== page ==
When Mohan speaks of how KB would dress up on a daily basis, you can almost envision the end result. “An ironed white shirt and trousers, Vicks inhaler, handkerchief, pen and small notepad in the pocket, white shoes, vibhuti, clean shave, not a hair out of place, nails neatly trimmed.”
When invited for functions, Mohan would make three copies of his speech. He’ll leave one at home, keep one for himself and give me one. If someone wanted a signed copy of his brilliant speech that was full of wit and wisdom, he’ll take both our copies, and if more people wanted it, I would send it to them from the copy we had at home.”
Mohan was also said to be the perfect gatekeeper, so perfect, the call asking KB his okay for the Dadasaheb Phalke Award almost went unanswered. “They kept calling and speaking in Hindi before I realised it was a genuine call and gave it to Sir,” smiles Mohan. Krishnan puts this down to Mohan’s protective instinct. “I would say he extended Sir’s physical and professional life by a good number of years with his care. It was heartwarming that there was someone Mr. Balachander could completely depend on, someone who he cared for and trusted,” he says,” he says.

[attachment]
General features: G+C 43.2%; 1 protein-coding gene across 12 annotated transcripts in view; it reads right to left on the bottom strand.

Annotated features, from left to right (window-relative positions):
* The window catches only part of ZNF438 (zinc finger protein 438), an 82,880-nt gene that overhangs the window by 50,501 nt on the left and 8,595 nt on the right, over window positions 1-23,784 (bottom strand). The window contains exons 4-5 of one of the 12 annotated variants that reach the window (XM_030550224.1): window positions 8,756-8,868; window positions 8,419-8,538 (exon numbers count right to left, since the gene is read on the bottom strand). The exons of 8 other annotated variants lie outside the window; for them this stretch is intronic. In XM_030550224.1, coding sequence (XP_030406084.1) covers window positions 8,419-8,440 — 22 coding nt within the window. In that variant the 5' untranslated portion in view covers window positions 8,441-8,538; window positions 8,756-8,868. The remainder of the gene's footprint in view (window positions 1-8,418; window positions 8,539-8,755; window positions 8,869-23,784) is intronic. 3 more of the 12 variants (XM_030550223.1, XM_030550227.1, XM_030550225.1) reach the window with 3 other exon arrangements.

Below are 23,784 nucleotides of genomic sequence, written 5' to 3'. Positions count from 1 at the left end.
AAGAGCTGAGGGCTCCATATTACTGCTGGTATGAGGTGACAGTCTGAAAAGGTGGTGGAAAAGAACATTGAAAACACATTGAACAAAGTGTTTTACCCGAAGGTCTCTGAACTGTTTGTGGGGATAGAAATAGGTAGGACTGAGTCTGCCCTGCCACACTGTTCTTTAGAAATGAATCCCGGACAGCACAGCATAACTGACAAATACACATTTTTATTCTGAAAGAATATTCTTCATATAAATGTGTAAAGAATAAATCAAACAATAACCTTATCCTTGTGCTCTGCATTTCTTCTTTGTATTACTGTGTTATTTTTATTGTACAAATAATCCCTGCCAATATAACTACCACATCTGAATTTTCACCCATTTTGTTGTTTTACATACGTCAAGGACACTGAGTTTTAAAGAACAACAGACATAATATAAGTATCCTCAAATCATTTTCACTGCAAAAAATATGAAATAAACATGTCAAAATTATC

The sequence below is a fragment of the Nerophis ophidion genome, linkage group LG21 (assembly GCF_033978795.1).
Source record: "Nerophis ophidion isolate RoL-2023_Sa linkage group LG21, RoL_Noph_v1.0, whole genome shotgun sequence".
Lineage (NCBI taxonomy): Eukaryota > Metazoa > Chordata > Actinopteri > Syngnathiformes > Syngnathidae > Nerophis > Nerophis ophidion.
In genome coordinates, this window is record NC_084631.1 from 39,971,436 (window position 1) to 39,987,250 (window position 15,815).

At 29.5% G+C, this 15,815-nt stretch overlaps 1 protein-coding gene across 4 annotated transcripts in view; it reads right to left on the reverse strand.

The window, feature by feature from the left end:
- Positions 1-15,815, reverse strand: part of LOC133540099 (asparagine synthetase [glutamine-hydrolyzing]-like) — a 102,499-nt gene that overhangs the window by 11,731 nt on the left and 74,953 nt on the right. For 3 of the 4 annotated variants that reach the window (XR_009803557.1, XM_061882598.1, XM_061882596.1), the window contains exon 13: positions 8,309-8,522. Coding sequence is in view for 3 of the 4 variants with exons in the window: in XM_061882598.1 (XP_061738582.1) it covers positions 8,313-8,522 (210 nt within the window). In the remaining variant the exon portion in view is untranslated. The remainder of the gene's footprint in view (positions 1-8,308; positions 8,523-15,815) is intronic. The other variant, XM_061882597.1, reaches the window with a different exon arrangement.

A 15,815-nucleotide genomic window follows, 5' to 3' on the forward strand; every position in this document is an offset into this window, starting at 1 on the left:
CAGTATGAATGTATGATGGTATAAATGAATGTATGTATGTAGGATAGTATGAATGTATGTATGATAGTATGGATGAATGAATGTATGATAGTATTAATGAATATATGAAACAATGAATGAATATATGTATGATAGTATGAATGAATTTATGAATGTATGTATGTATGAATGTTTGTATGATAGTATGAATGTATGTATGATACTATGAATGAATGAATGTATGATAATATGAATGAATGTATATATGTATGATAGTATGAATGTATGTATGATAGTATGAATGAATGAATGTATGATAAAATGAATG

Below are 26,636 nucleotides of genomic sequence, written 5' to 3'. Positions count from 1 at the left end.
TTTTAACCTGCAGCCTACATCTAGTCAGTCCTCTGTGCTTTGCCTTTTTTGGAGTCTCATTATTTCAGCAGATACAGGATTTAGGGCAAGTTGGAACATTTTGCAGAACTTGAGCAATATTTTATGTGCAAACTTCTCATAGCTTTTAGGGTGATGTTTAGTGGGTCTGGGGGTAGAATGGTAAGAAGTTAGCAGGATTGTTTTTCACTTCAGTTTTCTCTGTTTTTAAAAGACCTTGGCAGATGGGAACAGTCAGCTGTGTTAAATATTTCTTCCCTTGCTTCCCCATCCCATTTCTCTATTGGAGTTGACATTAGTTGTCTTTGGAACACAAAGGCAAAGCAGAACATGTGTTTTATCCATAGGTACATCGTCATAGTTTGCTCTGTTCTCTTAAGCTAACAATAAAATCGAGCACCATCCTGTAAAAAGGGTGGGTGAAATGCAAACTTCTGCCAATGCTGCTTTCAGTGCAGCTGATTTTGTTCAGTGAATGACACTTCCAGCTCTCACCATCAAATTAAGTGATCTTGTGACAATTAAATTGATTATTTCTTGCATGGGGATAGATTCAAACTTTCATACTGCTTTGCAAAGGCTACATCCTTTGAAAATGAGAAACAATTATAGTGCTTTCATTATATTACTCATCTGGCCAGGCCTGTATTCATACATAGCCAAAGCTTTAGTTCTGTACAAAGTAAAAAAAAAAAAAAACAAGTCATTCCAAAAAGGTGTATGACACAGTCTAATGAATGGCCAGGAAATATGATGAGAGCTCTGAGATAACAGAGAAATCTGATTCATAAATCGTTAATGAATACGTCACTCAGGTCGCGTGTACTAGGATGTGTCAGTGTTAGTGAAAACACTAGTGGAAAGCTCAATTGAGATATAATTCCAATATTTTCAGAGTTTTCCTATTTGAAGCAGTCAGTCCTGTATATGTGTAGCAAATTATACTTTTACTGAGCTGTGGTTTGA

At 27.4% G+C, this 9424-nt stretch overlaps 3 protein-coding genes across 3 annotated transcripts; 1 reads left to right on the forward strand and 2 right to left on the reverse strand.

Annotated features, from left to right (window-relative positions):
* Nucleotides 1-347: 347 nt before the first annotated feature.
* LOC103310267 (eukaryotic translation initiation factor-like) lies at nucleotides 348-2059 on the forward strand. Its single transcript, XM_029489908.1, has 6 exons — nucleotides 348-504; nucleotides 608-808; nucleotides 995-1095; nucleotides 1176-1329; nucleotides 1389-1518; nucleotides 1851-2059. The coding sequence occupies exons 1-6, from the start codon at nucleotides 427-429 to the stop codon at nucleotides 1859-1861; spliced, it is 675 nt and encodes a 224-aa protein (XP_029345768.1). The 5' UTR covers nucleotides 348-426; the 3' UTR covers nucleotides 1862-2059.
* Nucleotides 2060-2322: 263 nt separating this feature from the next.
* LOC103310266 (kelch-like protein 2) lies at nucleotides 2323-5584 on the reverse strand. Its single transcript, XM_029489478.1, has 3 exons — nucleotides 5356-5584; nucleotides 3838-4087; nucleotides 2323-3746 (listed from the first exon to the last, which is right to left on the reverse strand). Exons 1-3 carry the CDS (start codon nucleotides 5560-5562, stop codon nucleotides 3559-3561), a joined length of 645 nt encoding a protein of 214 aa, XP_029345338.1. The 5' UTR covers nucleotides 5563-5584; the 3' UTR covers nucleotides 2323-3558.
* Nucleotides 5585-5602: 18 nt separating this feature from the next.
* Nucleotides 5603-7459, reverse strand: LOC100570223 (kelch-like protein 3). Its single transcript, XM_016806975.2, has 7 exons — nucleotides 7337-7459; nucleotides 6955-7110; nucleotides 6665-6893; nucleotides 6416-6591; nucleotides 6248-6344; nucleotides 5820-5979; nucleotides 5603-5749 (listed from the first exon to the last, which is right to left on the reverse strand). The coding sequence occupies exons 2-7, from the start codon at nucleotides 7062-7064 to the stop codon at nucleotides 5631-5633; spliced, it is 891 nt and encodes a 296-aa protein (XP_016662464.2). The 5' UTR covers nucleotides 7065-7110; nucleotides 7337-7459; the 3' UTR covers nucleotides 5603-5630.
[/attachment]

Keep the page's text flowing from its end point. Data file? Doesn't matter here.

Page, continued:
KB also had his favourite dishes. He loved masala dosai and thayir saadham, and among their regular haunts was Mahamudra, Peters Road Hotel Saravana Bhavan and Woodlands Drive-In. For a man who was a chain smoker, KB gave it all up after a heart attack and ensured his shooting spot was a disciplined zone too.
As a teacher, KB believed in showing by example, says Mohan. “They all learnt seeing him. Vasanth, Suresh Krissna, Samuthirakani, Charan, Hari, CJ Bhaskar, Naga, Selvaraghavan…” says Mohan.
Despite his age, KB was relatively healthy, but the demise of his son Bala Kailasam crushed him. “He never really recovered from that,” says Mohan. In fact, he had even readied a script, but it was not to be.
In his last few days, Mohan was at his bedside in Kaveri Hospital, Chennai. “He would keep saying, Mohan engeyum pogadhada,” recalls Mohan, saying, “Sir began his life in Nannilam, a place where the Cauvery flows. His discussion room is called Kaveri, and he bid goodbye to the world from Kaveri too.”
For some months after his death, Mohan was desolate. That’s when producer Kalaipuli S Thanu, who was a good friend of KB’s, roped him in to work in his office. After some time there, he went to work with Samuthirakani, who was keeping a promise he made to his guru, that Mohan will be cared for. “Samuthirakani Sir told me that ‘Anne, if you’re with me, it’s like being with Sir’. I agreed, because we all loved Sir in our own way, and Samuthirakani’s office is like home.”